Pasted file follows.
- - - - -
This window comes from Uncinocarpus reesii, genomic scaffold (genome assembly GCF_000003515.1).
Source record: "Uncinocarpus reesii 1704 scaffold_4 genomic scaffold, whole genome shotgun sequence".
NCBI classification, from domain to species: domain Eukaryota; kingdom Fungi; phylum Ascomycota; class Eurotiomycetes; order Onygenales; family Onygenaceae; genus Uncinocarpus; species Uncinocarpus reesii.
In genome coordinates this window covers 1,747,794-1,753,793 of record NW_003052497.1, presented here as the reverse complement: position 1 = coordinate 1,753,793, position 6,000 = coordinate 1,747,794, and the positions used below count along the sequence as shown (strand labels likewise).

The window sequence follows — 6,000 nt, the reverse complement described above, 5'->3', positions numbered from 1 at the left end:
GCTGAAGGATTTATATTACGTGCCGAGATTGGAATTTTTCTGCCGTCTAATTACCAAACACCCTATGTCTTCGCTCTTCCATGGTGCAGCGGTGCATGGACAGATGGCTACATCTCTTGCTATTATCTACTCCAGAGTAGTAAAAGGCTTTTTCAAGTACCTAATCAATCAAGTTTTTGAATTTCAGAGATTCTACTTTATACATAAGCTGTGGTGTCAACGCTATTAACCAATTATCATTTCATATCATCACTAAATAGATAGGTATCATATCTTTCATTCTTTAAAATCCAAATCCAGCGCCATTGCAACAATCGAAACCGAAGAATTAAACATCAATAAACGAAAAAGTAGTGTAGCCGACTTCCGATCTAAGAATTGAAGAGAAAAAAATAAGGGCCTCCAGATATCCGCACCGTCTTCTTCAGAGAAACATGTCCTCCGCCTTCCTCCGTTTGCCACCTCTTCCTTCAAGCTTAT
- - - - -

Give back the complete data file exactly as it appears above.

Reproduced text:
This window comes from Uncinocarpus reesii, genomic scaffold (genome assembly GCF_000003515.1).
Source record: "Uncinocarpus reesii 1704 scaffold_4 genomic scaffold, whole genome shotgun sequence".
NCBI classification, from domain to species: domain Eukaryota; kingdom Fungi; phylum Ascomycota; class Eurotiomycetes; order Onygenales; family Onygenaceae; genus Uncinocarpus; species Uncinocarpus reesii.
In genome coordinates this window covers 1,747,794-1,753,793 of record NW_003052497.1, presented here as the reverse complement: position 1 = coordinate 1,753,793, position 6,000 = coordinate 1,747,794, and the positions used below count along the sequence as shown (strand labels likewise).

The window sequence follows — 6,000 nt, the reverse complement described above, 5'->3', positions numbered from 1 at the left end:
GCTGAAGGATTTATATTACGTGCCGAGATTGGAATTTTTCTGCCGTCTAATTACCAAACACCCTATGTCTTCGCTCTTCCATGGTGCAGCGGTGCATGGACAGATGGCTACATCTCTTGCTATTATCTACTCCAGAGTAGTAAAAGGCTTTTTCAAGTACCTAATCAATCAAGTTTTTGAATTTCAGAGATTCTACTTTATACATAAGCTGTGGTGTCAACGCTATTAACCAATTATCATTTCATATCATCACTAAATAGATAGGTATCATATCTTTCATTCTTTAAAATCCAAATCCAGCGCCATTGCAACAATCGAAACCGAAGAATTAAACATCAATAAACGAAAAAGTAGTGTAGCCGACTTCCGATCTAAGAATTGAAGAGAAAAAAATAAGGGCCTCCAGATATCCGCACCGTCTTCTTCAGAGAAACATGTCCTCCGCCTTCCTCCGTTTGCCACCTCTTCCTTCAAGCTTAT